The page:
1. A really fast (although quite flat) 10k last Sunday

    2. A hilly 8k jog that I was pleased to get out of the way on Tuesday

    3. A 17k run on Thursday with a mixed profile but a decent time.

    4. Use of an energy gel just before I started each one

    On their own, I think none of them were a direct contributor, but each one added a degree of confidence. I didn't train for a hill climb specifically, but at no point did I walk this morning - several others did. It was a case of grinding away at the hills with a shorter stride length knowing that I had put in some decent runs this week meaning that I really should be able to do it. There was no doubt.

    I'm not suggesting that my series of runs are the best or even a good way of preparing physically, but mentally, I was in a very good place. Don't underestimate the mental side of your challenge and I have to say that anyone taking on this event has my respect straight away! It's a corker! They better be handing out some decent bling at the end!

    Oh, and I have no idea about the usefulness of the energy gel, by the way, I just think it works for me, so therefore it does. It's quite possible that a lucky rabbits foot would have been equally useful.....

  • If I've read the course correctly, it goes from the bottom to the top, half way down and up to the top again, then all the way down...

    well done on your PR!

  • you could have a look at this -

  • Thanks, that looks very useful! xx

  • I am by no means an expert on hills, but I have to deal with them from time to time when i visit my home in the alps (there is no flat route there, it is just going up till the top and then back again). For me the best way to run there is the speed C25K+ podcast, I make very light small steps for the first 5 min run and then during the 1min interval I run as fast as I can manage (you know I always tell myself, for one minute I can do almost everything) and then I turn back and walk downhill for the recovery section and then up again for the 1 min run. After the 6 intervals I walk home. I learned in these interval sections that the arm movement is a very important part of uphill running, and that I should not run downhills (or I need two weeks of recovery). After a few of those sections (in the end I could walk uphill in the recovery sections) the first five minute run felt so much easier that I tried an uphill section without intervals. So I planned a 30 min run and I managed it - well, I had a short moment when my body tried to convince me that its a smart idea to run small circles on the turn of the path because it was flat there, but I did it and made about 350 m elevation in the 30 min. So the intervals really helped me to learn to run uphill in a rather short time. But honestly, I wouldn't have done it if there was a flat route nearby, because it was really hard work.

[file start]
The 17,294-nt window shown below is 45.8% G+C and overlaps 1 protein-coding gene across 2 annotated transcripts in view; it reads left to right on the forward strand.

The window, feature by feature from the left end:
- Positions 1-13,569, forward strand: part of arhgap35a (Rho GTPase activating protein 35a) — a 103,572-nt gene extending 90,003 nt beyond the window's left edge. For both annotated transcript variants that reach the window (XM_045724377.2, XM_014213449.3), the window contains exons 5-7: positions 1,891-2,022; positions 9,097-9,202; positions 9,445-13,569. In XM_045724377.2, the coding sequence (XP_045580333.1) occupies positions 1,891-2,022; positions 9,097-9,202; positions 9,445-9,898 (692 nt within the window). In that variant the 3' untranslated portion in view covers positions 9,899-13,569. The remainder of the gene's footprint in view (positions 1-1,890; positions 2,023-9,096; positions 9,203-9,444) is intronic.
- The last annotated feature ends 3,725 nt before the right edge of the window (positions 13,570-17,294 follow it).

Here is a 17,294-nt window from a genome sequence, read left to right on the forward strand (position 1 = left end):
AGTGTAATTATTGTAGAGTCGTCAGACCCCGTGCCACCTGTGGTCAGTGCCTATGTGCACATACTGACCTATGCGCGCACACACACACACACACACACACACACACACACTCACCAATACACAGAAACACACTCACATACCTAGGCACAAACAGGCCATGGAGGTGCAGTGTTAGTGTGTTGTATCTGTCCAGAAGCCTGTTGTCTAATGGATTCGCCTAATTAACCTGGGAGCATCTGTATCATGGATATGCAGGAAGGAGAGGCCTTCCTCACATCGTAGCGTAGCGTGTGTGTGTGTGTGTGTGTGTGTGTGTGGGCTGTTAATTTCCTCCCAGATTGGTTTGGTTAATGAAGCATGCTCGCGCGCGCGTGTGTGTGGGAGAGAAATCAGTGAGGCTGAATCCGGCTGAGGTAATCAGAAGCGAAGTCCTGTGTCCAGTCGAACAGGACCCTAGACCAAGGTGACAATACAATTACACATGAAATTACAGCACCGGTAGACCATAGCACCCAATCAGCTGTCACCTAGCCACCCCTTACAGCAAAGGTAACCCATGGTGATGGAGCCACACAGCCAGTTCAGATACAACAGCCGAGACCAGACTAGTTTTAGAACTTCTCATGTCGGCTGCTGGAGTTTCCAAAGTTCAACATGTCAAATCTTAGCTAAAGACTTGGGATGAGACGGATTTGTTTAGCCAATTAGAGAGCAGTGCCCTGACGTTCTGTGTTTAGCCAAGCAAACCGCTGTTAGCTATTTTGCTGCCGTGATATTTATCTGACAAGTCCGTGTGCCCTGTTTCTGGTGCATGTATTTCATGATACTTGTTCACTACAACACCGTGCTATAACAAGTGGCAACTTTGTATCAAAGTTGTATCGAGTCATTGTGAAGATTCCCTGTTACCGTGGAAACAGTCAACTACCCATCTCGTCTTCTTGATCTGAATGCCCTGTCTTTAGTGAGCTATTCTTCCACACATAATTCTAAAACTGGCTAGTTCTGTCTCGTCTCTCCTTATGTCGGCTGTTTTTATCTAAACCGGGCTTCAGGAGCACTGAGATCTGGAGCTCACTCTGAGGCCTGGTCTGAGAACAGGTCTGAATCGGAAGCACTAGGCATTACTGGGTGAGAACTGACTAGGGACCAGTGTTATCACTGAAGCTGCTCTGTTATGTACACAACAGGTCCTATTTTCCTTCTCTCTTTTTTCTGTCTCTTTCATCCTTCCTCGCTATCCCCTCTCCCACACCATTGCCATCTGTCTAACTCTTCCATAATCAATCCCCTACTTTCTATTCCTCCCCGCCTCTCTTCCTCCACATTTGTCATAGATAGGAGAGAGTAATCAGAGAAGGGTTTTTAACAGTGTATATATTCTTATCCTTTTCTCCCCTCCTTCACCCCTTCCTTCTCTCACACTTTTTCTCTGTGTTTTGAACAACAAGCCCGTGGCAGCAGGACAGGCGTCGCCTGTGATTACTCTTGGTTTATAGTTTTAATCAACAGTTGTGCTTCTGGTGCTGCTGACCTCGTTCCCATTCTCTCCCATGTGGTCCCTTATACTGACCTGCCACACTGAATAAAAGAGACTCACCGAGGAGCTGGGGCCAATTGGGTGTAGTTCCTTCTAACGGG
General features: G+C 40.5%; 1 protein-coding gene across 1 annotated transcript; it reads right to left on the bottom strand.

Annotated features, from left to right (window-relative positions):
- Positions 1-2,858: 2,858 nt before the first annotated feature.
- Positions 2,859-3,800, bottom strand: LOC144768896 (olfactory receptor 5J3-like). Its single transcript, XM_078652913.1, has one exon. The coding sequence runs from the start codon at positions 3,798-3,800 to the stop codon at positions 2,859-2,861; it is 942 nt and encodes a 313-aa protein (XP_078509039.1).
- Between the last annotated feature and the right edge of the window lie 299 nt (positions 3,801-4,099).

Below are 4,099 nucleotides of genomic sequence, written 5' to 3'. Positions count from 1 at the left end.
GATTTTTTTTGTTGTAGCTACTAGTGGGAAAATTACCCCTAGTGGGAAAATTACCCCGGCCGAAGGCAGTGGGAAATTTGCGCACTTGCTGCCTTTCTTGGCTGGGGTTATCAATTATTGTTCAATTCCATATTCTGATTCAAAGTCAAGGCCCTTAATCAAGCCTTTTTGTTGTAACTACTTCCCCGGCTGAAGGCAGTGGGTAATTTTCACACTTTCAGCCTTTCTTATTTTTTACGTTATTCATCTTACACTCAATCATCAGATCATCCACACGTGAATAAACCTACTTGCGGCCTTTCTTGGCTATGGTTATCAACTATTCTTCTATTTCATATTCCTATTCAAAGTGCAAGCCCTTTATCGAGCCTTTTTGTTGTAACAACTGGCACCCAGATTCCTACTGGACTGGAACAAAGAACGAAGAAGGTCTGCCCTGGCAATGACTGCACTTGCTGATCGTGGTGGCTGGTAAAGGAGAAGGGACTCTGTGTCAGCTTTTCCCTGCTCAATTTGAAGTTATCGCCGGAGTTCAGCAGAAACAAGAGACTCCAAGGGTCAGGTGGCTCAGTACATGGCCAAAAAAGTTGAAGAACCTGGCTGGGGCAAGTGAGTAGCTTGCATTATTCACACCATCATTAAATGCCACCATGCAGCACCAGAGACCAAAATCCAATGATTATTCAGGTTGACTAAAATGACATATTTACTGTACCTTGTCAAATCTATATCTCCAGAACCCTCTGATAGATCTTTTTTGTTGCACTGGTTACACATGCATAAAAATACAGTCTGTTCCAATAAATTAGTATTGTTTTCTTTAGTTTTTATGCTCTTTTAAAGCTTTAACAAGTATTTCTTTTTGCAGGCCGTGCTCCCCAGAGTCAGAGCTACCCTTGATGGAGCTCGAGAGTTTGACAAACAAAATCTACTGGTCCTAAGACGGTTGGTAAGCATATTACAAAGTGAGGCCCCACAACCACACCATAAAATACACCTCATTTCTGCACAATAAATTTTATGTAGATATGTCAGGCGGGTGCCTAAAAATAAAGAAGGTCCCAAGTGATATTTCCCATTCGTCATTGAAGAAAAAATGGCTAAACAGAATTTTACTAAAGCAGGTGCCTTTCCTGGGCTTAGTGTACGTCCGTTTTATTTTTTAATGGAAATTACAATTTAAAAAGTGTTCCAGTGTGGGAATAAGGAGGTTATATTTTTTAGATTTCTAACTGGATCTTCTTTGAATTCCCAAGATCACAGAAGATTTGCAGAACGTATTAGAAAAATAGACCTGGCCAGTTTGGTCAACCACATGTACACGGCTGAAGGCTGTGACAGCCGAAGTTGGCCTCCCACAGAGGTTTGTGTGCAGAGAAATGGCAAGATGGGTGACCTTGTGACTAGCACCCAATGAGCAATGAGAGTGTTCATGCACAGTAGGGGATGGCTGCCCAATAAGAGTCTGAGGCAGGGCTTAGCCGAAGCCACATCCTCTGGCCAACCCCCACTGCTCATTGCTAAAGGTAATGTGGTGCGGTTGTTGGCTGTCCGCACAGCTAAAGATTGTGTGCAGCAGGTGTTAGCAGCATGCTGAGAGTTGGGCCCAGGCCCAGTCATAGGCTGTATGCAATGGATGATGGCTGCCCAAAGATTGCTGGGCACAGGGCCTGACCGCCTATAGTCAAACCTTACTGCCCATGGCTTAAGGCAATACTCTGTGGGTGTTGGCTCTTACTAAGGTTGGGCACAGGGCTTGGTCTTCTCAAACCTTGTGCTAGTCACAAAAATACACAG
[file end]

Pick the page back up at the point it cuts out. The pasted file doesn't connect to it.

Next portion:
But one has to be aware that uphill running is very strenuous on your body and you need enough rest days between the sessions. And the other thing is if the path is really steep you will be definitely faster walking uphill than running (on mountain track races the experts walk the steep bits uphill, because of the speed). And finally - at least for me- if I run downhill my body will protest afterwards for at least a week,

    So if it was me, I would only train once a week on the hill (without running downhill), train to run a flat 10 km (or better more) without too much effort and leave the downhill running for the race day. But maybe your body is fitter than mine and it can cope better with hills.

    But it will be a great race and I am looking forward to your race report!

  • 350M elevation in 30 mins? Gasp! That's 3 times what I have to do, you inspire me...